Security Market Segment LS
Tuesday, 18 July 2017 13:21

Aussie employers falling prey to inside jobs: data theft and cyber attacks

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Australian employers are not doing enough to prevent internal crime, according to a new survey of legal professionals, with rogue employees engaging in deceitful deception of the disturbing kind.

A new survey of legal professionals has found that not only have many firms and their clients experienced employee crime — particularly crimes relating to data theft and cyber attacks — it also suggests firms and client organisations are not doing enough to protect themselves from rogue employees.

For example, the majority surveyed say they “believe that police checks are an important pre-employment screening tool, yet just 17% of respondents indicated that their organisation conducts police checks on potential employees".

When asked which tools they thought are essential for prudent pre-employment screening, 90% cited reference checks, 76% qualifications checks, 62% identity verification and 61% police checks.

The information comes via InfoTrack, whose SaaS platform provides “intelligent search and automated workflow for professionals across the legal, conveyancing, banking, finance, insolvency, surveying, mercantile, accountancy and government sectors” and “helps businesses swiftly find critical information pertaining to property, company, personal and national search data".

Naturally, InfoTrack wants to sell us all on its services, but the data is still valid, and worth sharing. More below.

InfoTrack chief executive John Ahern said of the survey that “This result is disturbing".

“Employers should know who they are employing and understand their background so it is surprising that police checks are not further up the list. This is particularly so given one third of those surveyed have been impacted by internal crime either within their firm or their clients’ organisations.”

However, we’re told that “the survey findings also confirm that pre-employment screening is a very worthwhile process with three-quarters of respondents selecting two or more benefits, and half selecting three or more from the list of six checks; namely checks for references, qualifications, prior convictions and visa status as well as checks for verification of identity".

So, despite the majority of those surveyed indicating that checks of references, qualifications, identity and prior convictions are important to prudent pre-employment screening, InfoTrack said “only half were aware of processes their organisation may have in place to verify qualifications or checks that are provided by potential or existing employees".

"Around one-third were unsure about verification processes, while 20% indicated they were not aware of any processes in place for verifying employee or candidate documentation, meaning that they are relying on the honesty of employees.”

The survey also suggested that “deception in the hiring process is quite commonplace".

Of those surveyed, “38% said that either they or their clients have worked with someone and later discovered that they had lied about, or failed to disclose, important information about their background. Commonly cited examples include falsified qualifications and employment history, lying about the reasons for leaving prior employer and not disclosing criminal convictions".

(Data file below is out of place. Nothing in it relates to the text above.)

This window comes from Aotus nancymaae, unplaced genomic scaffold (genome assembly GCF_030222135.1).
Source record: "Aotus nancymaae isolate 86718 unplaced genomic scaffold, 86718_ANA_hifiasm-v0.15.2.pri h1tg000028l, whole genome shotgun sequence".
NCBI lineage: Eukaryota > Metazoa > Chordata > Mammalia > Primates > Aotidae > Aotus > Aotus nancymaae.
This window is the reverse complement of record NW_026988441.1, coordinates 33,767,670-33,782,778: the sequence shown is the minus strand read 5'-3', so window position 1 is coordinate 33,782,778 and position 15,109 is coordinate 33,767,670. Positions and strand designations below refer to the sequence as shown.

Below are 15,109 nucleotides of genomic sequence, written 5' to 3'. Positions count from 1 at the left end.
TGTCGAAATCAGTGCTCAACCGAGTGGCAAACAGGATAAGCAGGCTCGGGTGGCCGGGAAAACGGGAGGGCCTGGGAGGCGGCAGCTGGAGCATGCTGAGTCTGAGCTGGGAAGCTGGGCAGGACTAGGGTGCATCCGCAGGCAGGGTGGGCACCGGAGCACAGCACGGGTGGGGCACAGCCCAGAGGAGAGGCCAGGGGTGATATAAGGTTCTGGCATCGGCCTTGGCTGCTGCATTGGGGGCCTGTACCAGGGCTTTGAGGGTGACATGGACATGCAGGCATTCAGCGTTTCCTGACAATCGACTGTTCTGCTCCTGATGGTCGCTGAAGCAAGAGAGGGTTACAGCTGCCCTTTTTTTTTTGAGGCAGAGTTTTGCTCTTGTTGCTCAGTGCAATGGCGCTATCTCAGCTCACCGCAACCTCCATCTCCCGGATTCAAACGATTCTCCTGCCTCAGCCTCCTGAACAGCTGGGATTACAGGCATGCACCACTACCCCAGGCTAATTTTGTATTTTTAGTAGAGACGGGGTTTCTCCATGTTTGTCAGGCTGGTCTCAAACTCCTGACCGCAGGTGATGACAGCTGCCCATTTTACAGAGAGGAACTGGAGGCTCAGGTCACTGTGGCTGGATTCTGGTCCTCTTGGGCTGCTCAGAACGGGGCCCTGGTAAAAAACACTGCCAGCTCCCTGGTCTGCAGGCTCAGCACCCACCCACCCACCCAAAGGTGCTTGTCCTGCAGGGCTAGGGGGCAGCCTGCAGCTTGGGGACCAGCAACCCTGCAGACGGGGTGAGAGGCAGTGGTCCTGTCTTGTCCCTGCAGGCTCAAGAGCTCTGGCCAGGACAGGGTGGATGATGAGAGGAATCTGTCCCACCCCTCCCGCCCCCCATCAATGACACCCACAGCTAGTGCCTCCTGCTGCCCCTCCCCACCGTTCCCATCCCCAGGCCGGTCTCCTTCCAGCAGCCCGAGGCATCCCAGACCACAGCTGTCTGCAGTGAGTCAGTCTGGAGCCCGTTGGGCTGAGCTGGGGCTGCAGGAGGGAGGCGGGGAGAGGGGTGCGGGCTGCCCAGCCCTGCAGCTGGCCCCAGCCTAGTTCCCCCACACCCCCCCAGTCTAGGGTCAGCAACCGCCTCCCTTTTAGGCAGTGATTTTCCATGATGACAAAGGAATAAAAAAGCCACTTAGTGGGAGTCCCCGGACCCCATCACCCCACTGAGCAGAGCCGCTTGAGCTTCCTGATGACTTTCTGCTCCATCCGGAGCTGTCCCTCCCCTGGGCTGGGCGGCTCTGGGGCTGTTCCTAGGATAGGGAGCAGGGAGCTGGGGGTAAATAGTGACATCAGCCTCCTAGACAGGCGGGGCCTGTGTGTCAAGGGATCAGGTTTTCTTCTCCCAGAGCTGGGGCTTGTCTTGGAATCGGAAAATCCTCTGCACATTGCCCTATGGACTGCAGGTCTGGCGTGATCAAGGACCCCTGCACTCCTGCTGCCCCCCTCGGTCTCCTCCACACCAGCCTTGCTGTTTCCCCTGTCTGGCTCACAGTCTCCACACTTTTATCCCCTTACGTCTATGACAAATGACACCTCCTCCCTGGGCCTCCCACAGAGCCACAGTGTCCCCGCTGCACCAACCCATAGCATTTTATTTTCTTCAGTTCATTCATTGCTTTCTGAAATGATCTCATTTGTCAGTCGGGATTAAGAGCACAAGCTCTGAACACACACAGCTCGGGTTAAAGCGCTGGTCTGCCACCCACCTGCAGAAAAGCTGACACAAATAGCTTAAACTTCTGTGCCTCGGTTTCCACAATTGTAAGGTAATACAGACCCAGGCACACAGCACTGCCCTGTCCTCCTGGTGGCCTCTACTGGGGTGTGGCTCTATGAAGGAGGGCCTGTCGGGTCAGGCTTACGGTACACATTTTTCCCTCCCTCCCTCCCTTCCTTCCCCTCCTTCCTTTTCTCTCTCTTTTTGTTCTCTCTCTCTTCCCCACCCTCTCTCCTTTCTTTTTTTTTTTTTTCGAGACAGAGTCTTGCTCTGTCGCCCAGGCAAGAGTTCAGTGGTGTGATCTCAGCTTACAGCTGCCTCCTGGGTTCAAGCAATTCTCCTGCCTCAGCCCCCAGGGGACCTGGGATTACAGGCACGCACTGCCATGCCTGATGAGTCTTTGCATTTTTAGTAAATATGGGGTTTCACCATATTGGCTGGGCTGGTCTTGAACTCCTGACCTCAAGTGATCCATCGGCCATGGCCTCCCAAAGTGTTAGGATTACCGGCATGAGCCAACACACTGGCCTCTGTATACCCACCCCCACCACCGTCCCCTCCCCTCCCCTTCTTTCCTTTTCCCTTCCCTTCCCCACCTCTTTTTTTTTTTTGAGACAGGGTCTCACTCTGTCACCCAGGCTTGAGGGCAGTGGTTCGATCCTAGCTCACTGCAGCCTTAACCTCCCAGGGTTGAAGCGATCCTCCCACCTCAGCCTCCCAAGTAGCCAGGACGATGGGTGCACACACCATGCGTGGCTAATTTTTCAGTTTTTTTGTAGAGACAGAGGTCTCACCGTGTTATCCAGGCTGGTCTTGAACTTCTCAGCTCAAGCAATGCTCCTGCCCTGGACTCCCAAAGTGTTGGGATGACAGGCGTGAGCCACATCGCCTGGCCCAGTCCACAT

In fact, we’re told that “most respondents believe that there are convictions that would (or should) automatically disqualify potential candidates from being employed".

“Commonly respondents listed deceptive and financial crimes such as fraud, theft and embezzlement, however many also believe that crimes of a violent or sexual nature would preclude hiring.

“Despite 85% cent of respondents stating there are convictions that should be bars to employment in their organisation, only 61% said that police checks were necessary for prudent employment screening highlighting a disconnect between what firms believe and what they’re putting into practice when it comes to employee screening.”

Ahern concluded that “Internal crime has the ability to destroy an organisation’s reputation, impact its bottom line and open the gates to cyber-crime. These findings are a wakeup call for all organisations to be more vigilant in vetting potential employees".

Hmm. It certainly sounds famed former Intel chief executive Andy Grove’s business maximum was spot on, being “Only the paranoid survive,” with Joseph Heller of Catch-22 fame taking it up a notch to remind us that “Just because you're paranoid doesn't mean they aren't after you.”

Whether you need InfoTrack in your business is up to you, but it seems like another major American saying from a well known cult sci-fi is equally apt: “Trust No One”.

Except, you’d imagine, InfoTrack, who clearly knows that the truth is out there!

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Alex Zaharov-Reutt

One of Australia’s best-known technology journalists and consumer tech experts, Alex has appeared in his capacity as technology expert on all of Australia’s free-to-air and pay TV networks on all the major news and current affairs programs, on commercial and public radio, and technology, lifestyle and reality TV shows. Visit Alex at Twitter here.

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